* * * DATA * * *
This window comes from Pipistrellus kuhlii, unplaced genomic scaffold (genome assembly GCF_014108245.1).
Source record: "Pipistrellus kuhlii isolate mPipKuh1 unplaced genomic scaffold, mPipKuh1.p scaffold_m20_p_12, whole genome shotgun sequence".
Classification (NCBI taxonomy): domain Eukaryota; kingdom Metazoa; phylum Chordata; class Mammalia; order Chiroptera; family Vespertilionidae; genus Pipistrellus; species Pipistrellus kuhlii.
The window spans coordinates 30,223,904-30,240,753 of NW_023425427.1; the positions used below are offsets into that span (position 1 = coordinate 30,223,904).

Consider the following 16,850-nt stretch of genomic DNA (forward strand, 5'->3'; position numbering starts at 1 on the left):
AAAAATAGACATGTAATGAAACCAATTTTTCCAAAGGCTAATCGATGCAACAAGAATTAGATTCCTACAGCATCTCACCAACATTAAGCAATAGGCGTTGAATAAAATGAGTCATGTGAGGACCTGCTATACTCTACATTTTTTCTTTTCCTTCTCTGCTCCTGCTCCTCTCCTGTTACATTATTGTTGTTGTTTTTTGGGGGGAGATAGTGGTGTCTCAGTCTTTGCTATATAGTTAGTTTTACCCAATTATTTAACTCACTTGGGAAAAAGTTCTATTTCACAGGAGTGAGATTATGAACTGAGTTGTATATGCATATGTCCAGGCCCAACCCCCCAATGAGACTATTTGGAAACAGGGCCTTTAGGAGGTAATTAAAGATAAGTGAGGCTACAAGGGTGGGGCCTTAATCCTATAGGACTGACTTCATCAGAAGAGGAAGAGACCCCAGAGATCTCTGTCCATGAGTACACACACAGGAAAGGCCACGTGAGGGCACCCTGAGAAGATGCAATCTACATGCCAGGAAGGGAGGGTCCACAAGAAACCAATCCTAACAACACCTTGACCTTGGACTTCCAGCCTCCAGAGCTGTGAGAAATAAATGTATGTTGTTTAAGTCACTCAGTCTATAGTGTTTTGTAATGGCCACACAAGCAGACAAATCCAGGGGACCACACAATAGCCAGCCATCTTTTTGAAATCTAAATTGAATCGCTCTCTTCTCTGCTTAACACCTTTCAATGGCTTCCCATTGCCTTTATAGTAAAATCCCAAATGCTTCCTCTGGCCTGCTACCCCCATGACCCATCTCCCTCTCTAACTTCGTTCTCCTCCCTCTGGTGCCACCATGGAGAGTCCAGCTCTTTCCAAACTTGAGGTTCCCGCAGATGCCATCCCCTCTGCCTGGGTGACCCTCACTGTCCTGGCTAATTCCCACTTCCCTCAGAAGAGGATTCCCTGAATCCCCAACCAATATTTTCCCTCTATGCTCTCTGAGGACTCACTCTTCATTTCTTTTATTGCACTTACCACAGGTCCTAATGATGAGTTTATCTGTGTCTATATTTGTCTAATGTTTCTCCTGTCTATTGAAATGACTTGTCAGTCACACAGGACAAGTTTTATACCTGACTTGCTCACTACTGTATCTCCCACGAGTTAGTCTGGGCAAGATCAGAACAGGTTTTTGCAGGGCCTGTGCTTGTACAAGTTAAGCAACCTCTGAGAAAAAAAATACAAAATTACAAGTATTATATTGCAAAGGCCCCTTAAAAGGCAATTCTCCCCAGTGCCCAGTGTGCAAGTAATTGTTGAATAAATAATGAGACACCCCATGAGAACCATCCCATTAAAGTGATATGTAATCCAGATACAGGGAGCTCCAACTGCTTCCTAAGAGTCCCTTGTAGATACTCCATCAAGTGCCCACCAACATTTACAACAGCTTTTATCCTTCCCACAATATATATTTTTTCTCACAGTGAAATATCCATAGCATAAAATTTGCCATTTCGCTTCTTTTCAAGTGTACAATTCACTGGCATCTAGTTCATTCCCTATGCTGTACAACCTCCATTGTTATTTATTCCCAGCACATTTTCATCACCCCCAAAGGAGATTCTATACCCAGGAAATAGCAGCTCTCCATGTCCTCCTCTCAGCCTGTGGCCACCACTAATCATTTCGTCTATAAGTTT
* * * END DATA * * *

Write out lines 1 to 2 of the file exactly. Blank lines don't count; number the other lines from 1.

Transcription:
This window comes from Pipistrellus kuhlii, unplaced genomic scaffold (genome assembly GCF_014108245.1).
Source record: "Pipistrellus kuhlii isolate mPipKuh1 unplaced genomic scaffold, mPipKuh1.p scaffold_m20_p_12, whole genome shotgun sequence".